Salmond urges a return to moral consistency and sound planning to stop tragedy of Syria
ALEX SALMOND, former first minister and the SNP’s spokesperson on International affairs, has said that the airstrikes conducted by US President Donald Trump are part of a policy with “no solutions” which the UK Government is following without question.
In comments following the launch of 50 tomahawk missiles yesterday (Thursday 6 April) which struck the Shayrat airbase in Homs province Syria in retaliation for the chemical gassing of civilians alleged by Syrian dictator Bashar al-Assad.
Salmond has urged the UK Government to focus on peace talks to tackle the web of proxy interests in the region, humanitarian aid to the worst ravaged areas of the country and a reinstating of the Dub amendment to allow lone child refugees to come to the UK.
The latest strikes have seen the Trump administration shift its original policy of non-involvement, support of Assad and a ban of refugees to active military campaign.
— Babak Taghvaee (@BabakTaghvaee) April 7, 2017
Responding to the overnight US cruise missile strikes Alex Salmond MP said: “The overnight cruise missile strikes by the USA against a Syrian regime air base are no substitute for a policy towards ending the conflict.
“If the position of the UK Government is merely to back any US action whatever it may be then they will find themselves struggling to keep up with the twists and turns of the Trump administration.
“President Trump has a political interest right now in humiliating his predecessor and in distancing himself from Russia. The UK has no interest in either, with only this week the Foreign Secretary attempting to reset UK/Russian relations.
“All of this is no substitute for a real policy to end the tragedy of the Syrian civil war. That should include UK action now on humanitarian aid including air drops, reinstatement of the Dubs amendment on bringing in unaccompanied child refugees with preparation made now for future collective action on weapons inspectors and peacekeeping forces to stabilise the country post-conflict . Our role should be helping the international efforts on conflict resolution as the First Minister outlined earlier this week at the United Nations.”
“Any use of chemical weapons is unacceptable, cannot go unanswered, and those responsible must be held accountable.” Jens Stoltenberg
Following the attack on the Syrian Government base, the Russian military told Associated Press (AP) it would help Syria strengthen its air defences. Russian defence ministry spokesman Major General Igor Konashenkov said that a “complex of measures” to strengthen Syrian air defences will be done shortly to help “protect the most sensitive Syrian infrastructure facilities.”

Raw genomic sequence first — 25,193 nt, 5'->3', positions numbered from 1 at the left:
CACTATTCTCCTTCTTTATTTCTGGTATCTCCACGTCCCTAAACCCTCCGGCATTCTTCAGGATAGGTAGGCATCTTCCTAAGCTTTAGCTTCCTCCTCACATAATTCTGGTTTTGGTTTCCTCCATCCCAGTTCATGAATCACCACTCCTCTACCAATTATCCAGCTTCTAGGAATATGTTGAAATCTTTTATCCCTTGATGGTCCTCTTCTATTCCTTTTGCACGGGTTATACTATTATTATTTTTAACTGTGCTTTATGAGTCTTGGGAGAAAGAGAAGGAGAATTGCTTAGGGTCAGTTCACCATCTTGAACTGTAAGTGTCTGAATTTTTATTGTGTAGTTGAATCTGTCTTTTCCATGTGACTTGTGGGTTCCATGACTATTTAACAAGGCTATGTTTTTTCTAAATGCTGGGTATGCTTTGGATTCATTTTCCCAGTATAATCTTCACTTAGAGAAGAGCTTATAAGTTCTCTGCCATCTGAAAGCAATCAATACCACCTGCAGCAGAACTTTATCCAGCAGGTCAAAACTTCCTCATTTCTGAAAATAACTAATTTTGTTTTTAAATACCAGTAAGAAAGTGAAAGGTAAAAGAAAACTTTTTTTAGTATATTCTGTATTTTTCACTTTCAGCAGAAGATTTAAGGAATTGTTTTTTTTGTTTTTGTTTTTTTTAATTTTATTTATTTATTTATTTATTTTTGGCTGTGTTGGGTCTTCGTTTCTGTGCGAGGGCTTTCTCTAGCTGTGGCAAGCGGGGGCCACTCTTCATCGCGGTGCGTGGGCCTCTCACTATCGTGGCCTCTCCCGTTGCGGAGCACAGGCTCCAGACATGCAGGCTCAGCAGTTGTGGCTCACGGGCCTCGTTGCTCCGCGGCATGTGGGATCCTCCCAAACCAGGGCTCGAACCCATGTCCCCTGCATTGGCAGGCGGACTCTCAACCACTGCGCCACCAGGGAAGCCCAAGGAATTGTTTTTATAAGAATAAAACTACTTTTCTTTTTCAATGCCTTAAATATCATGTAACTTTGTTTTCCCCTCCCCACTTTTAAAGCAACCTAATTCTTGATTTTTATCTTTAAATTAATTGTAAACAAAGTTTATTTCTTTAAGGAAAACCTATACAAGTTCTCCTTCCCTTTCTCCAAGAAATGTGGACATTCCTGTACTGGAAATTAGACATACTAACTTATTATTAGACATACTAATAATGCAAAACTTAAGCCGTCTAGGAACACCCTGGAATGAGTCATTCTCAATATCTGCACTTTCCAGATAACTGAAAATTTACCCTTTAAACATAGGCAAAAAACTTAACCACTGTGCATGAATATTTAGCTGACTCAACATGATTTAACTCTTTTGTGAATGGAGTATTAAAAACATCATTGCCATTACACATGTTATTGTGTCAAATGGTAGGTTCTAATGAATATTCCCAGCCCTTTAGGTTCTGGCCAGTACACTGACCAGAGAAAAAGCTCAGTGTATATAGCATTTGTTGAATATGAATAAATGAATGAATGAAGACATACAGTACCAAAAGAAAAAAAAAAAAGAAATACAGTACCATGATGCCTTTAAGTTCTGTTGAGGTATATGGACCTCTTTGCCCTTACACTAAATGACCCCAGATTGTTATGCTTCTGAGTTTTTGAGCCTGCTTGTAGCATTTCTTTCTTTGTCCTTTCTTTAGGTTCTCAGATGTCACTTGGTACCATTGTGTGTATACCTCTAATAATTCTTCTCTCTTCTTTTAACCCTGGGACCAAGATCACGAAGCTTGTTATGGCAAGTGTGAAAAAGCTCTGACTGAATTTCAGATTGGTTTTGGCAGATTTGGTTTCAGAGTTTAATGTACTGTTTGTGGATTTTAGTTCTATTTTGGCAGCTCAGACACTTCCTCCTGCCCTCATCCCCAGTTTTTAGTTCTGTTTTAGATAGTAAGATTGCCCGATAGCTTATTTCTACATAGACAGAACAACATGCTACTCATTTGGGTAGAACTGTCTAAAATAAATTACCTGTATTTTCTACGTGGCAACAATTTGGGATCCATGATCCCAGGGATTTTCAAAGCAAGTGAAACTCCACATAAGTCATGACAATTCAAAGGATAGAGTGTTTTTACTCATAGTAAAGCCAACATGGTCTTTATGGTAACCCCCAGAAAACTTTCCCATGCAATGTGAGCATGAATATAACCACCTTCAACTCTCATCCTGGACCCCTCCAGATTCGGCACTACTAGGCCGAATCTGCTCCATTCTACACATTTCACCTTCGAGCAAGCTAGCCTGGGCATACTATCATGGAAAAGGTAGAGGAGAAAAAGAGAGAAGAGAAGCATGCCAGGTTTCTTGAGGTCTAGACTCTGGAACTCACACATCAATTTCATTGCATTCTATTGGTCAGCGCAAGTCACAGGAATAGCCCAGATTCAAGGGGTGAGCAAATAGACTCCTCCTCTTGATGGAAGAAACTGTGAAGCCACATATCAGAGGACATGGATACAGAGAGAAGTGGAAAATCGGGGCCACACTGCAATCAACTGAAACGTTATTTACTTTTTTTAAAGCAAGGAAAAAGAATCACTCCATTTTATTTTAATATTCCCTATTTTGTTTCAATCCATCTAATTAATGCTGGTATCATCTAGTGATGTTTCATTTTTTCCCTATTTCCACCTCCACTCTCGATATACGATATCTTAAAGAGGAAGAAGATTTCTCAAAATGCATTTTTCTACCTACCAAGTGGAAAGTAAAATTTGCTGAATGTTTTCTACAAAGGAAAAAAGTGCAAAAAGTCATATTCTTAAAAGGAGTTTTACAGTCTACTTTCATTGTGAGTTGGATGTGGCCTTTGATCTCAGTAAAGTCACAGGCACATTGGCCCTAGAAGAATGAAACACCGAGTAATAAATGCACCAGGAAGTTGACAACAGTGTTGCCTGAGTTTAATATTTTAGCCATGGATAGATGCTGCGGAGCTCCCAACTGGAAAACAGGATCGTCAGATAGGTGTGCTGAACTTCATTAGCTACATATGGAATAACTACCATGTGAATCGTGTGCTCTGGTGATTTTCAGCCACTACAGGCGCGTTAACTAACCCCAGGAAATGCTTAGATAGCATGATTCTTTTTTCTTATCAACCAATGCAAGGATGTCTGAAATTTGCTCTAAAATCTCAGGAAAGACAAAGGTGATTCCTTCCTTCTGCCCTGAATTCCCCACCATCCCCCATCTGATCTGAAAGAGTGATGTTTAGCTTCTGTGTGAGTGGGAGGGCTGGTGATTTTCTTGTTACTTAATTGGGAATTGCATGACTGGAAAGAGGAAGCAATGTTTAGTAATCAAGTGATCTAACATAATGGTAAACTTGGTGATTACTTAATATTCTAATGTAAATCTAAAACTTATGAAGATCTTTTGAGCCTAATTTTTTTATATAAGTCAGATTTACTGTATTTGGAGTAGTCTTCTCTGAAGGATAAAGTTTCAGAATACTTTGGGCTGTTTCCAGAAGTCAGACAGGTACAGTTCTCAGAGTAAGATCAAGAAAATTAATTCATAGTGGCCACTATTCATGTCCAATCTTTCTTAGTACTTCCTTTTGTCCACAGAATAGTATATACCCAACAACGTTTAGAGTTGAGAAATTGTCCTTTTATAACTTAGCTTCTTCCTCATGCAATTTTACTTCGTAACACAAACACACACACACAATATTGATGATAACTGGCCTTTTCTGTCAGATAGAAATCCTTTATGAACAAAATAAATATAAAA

The UK Government was quick to come out and give its full support for the strike stating that as a result of the chemical attacks it believed was carried out by Assad, the strike was “restrained” and “appropriate.” Michael Fallon, the UK defence minister went on BBC Breakfast to stress that the UK Government would not be getting involved in the current spout of airstrikes against Syrian target for the time being.
There has been pressure from all quarters and across the political spectrum for greater intervention in Syria following the 2013 decision by the House of Commons to refrain from military action against Bashar al-Assad. In 2015 the house of commons backed bombings in Syria, directed against Islamic State. The SNP have been cautious to point out that ill-thought out intervention in Syria has the potential to be a disaster ten times greater than the aftermath if the Iraq War of 2003.
“Thus, there is now further and dangerous unpredictability introduced into a conflict of which America is now at the centre.” Alex Slamond
The former first minister added: “Attacking a chemical weapons base can be justified in international law but in itself it provides no solutions. Such strikes should take place only after detailed examination and assessment of the storage facility and the delivery mechanism. They should also be part of a collective effort to place the use of chemical weapons and nerve agents beyond the pale of conflict and crucially they should also be part of a considered strategy to bring this ruinous multi-layered Syrian civil war to an end.
“In this case, the cruise missile strike seems to dramatically reverse the previous stance of the Trump administration which was to partner Russia and tolerate Assad. Thus, there is now further and dangerous unpredictability introduced into a conflict of which America is now at the centre, both in confronting Assad and with troops on the ground among the forces gathering for the assault on the last Daesh stronghold of Raqqa.
However, Nato’s secretary general, Jens Stoltenberg disagreed with Salmond stating that the Syrian president, Bashar al-Assad, “bears full responsibility” for the US airstrikes against an airbase in Syria.
He added: “Any use of chemical weapons is unacceptable, cannot go unanswered, and those responsible must be held accountable.”
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